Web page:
This paper is a retrospective view of our single center experience with shunt survival and risk factors across 40 years. It demonstrates the continuing major challenges in shunt surgery.
ObjectiveThe objective of this study is to review our experience of shunt surgery by investigating 40 years of development in terms of rates of revision and infection, shunt survival and risk factors.
Design and ParticipantsMedical records and operative reports were reviewed retrospectively for all patients who underwent primary shunt surgery at our department in the years 2010 to 2012. All results were compared with a previous study from our department. A mixed population consisting of 434 patients was included. Adults (≥15 years) accounted for 89.9% of all patients and the mean follow-up time was 1.71 years.
ResultsOverall, 42.6% had a revision of which 65.4% fell within 6 months postoperatively. Low age, high-risk diagnoses and less severe brain injury were associated with a higher risk of revision. One and 5-year shunt survival probabilities were 66.2% (61.5–70.9) and 48.0% (41.1–54.9). Within 4 weeks postoperatively, 3.2% had an infection and overall infection rate was 5.5%. Short duration of surgery and the use of antibiotic prophylaxis were associated with a lower risk of infection. The most frequent causes of revision were valve defects (18.4%) and proximal defects or obstructions (15.7%). Compared to the previous study, no convincing improvement was found with regard to the revision rate (42.6% vs 48.3%, p=0.060) or overall infection rate (5.5% vs 7.4%, p=0.261).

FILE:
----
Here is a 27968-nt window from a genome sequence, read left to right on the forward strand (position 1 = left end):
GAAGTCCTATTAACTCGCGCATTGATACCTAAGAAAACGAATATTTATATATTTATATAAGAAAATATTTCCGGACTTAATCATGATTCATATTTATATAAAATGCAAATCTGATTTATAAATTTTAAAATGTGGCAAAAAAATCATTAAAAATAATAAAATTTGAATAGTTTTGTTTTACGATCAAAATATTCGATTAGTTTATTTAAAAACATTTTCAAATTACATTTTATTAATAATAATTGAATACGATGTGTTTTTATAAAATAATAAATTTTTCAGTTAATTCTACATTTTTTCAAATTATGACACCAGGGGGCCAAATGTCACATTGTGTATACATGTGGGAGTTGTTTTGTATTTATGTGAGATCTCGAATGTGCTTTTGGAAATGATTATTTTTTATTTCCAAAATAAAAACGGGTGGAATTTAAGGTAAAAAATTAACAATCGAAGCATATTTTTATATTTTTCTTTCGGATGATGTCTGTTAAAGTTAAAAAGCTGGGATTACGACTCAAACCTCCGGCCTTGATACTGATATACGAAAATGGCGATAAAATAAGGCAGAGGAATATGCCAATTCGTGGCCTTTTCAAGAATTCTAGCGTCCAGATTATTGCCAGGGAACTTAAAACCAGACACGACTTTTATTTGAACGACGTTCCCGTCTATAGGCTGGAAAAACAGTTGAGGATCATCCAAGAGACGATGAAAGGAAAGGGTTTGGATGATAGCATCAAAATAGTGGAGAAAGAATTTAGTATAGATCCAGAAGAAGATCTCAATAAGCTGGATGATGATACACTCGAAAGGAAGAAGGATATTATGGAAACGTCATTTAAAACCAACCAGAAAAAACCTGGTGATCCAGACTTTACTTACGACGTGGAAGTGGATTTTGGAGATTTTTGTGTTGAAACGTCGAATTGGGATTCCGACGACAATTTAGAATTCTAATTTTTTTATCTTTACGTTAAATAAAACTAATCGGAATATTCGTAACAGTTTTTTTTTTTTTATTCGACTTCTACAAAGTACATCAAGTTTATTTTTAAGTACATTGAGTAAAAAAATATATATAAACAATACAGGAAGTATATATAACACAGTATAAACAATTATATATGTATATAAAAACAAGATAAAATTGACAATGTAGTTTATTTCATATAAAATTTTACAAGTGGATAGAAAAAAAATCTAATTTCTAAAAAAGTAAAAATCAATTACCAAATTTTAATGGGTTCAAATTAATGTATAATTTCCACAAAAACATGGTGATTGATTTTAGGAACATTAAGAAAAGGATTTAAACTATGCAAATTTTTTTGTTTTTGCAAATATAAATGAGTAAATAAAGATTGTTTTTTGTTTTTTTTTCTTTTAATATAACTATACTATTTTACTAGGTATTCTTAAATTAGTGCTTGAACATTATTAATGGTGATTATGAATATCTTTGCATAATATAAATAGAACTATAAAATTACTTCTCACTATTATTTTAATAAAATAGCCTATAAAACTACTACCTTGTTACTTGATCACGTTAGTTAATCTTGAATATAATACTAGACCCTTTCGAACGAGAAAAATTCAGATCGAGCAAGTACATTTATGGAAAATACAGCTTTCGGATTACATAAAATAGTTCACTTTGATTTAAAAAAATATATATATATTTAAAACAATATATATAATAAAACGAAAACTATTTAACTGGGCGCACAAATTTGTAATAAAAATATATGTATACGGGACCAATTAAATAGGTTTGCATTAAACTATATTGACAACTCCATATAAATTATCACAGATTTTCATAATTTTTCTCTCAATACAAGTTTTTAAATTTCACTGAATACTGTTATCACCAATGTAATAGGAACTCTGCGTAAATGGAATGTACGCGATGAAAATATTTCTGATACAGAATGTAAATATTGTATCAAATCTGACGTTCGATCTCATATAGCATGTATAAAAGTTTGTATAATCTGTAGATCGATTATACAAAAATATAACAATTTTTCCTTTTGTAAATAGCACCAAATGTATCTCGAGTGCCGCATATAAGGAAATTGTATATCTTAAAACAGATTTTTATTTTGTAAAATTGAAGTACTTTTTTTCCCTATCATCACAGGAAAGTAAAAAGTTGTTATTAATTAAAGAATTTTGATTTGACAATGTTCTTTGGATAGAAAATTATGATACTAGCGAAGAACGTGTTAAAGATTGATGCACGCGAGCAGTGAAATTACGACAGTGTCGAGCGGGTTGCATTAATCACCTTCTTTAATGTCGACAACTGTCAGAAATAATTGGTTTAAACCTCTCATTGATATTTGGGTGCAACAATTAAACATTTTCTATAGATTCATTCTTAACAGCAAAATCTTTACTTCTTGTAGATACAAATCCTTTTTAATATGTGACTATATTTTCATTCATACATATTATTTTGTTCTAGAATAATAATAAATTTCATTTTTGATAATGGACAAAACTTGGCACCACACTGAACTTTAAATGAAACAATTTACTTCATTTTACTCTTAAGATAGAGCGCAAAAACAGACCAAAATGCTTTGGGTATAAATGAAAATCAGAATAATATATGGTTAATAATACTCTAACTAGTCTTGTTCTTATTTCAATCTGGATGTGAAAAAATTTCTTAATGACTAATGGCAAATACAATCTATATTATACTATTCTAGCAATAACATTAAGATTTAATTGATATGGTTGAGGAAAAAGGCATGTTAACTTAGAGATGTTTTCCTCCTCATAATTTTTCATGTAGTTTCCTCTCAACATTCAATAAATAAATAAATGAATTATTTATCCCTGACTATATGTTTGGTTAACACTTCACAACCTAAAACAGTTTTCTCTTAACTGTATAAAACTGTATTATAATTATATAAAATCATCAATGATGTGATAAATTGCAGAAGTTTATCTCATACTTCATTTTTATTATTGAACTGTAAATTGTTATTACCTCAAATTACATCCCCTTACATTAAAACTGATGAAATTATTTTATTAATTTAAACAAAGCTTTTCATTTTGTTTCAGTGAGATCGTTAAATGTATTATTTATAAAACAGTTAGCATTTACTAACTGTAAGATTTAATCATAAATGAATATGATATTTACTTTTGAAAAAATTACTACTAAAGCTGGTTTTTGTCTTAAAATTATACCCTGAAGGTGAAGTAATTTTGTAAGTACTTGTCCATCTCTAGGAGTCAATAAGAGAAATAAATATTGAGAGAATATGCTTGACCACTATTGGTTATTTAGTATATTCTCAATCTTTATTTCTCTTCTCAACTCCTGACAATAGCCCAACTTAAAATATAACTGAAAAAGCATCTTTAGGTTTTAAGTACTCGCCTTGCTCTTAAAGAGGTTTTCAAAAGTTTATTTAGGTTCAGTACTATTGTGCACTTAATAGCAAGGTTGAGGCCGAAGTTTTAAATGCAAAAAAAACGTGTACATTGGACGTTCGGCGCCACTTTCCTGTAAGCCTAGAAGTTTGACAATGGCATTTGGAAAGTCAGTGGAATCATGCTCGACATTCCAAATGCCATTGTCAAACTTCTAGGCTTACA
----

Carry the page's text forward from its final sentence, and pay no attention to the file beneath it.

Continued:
ConclusionsRegardless of changes in patient demographics, techniques and equipment, risk of revision and infection still constitutes a major challenge in shunt surgery. The absence of convincing improvements calls for more studies concerning strategies to reduce complications.
Read the full paper in BMJ Open (click here).